16 September 2008 07:37 [Source: ICIS news]By Bohan Loh
SINGAPORE (ICIS news)--China’s move to slash interest rates for the first time in six years is unlikely to revive the ailing domestic petrochemical industry, analysts and traders said on Tuesday.
The People’s Bank of China (PBOC) late on Monday reduced its benchmark one-year lending rate by 0.27% to 7.2% in a move to shore up confidence even as the global financial crisis grew bigger after US banking giant, Lehman Brothers, was brought to its knees by a $613bn (€429.1bn) debt.
"Supply and demand fundamentals still take precedence. The marked slowdown in both the US and European economies coupled with the plunge in crude prices are leading factors for the weak trade conditions," an analyst with a global European bank said.
"With the Chinese Golden Week holidays starting in about two weeks, I really doubt conditions are going to improve anytime soon," he added.
The Chinese central bank also reduced the deposit reserve ratio for smaller banks by one percentage point, effective 25 September, but did not specify the final level.
"With the financial debacle in the US and to a lesser extent Europe, orders of finished goods from these countries to China had declined, manufacturing levels are down and therefore exports are looking down," a China-based acrylonitrile-butadiene styrene (ABS) trader said.
"The global economies are looking bad, so the Chinese government is now focusing on the one economy where at least they have some control - their own," he said explaining the central bank’s decision.
Other market players said that the central bank’s move was too little, too late as customers had already retreated to the sidelines in anticipation of lower prices following drastic plunges in crude values.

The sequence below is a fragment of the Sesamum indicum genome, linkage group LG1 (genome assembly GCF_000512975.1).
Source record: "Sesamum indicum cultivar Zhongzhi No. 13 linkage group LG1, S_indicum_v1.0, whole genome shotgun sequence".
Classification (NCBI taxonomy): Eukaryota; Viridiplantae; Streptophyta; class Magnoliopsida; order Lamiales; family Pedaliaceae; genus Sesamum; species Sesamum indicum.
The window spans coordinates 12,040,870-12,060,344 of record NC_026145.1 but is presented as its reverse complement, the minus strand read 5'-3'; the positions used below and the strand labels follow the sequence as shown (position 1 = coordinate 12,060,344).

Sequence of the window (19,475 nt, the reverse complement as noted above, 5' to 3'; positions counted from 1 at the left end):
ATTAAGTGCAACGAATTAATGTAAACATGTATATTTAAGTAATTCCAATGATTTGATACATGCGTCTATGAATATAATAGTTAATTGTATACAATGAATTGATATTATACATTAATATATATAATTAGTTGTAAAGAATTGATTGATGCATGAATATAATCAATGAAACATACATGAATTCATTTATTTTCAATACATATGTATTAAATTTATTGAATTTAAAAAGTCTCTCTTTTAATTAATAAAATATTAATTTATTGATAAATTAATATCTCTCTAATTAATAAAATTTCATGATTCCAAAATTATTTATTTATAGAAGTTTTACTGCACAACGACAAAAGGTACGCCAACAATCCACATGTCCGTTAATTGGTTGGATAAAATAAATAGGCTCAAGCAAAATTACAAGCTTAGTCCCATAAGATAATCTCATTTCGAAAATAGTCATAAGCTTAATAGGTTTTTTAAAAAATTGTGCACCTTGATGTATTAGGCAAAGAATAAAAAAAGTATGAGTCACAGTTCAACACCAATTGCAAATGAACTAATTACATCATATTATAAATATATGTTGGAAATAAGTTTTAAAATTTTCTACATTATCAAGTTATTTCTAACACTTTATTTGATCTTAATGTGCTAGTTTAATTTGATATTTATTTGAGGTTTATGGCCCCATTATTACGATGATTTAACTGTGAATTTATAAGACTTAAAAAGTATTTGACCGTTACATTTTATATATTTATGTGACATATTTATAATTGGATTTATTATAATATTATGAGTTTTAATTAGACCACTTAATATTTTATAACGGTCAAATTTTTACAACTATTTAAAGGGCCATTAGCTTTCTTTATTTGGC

Despite the widespread scepticism, some believed that the positive effects of the government’s effort to allow more liquidity into the markets were yet to be felt.
"I think there will be some influence on the market, but the China central bank only just released that information so we will see some impact in two to three weeks," said a Shanghai-based trader.
He also expected a series of reforms from the central bank, which would help shore up China’s flagging economy as a significant number of small to medium sized factories remained shut.
"Although China’s GDP grew by 10% [in the three months to 30 June], tax rates have gone up by 33%," he said.
Meanwhile, shockwaves from Lehman Brothers collapse sent shares plunging.
By 12:00 noon Singapore time on Tuesday (04:00 GMT), the Strait Times Index was down 53.77 points to 2,432.78 after already shedding 84.12 points in Monday’s trade.
The benchmark Shanghai Stock Exchange 180 slid 3.46% to 4568.08 points. The Hang Seng Index plunged a near 6% in early morning trade to settle at 18,210.49 by mid-day while the Nikkei 225 lost 5.3% to 11,567.35.
($1 = €0.70)
Steve Tan, Helen Yan and Clive Ong contributed to this article
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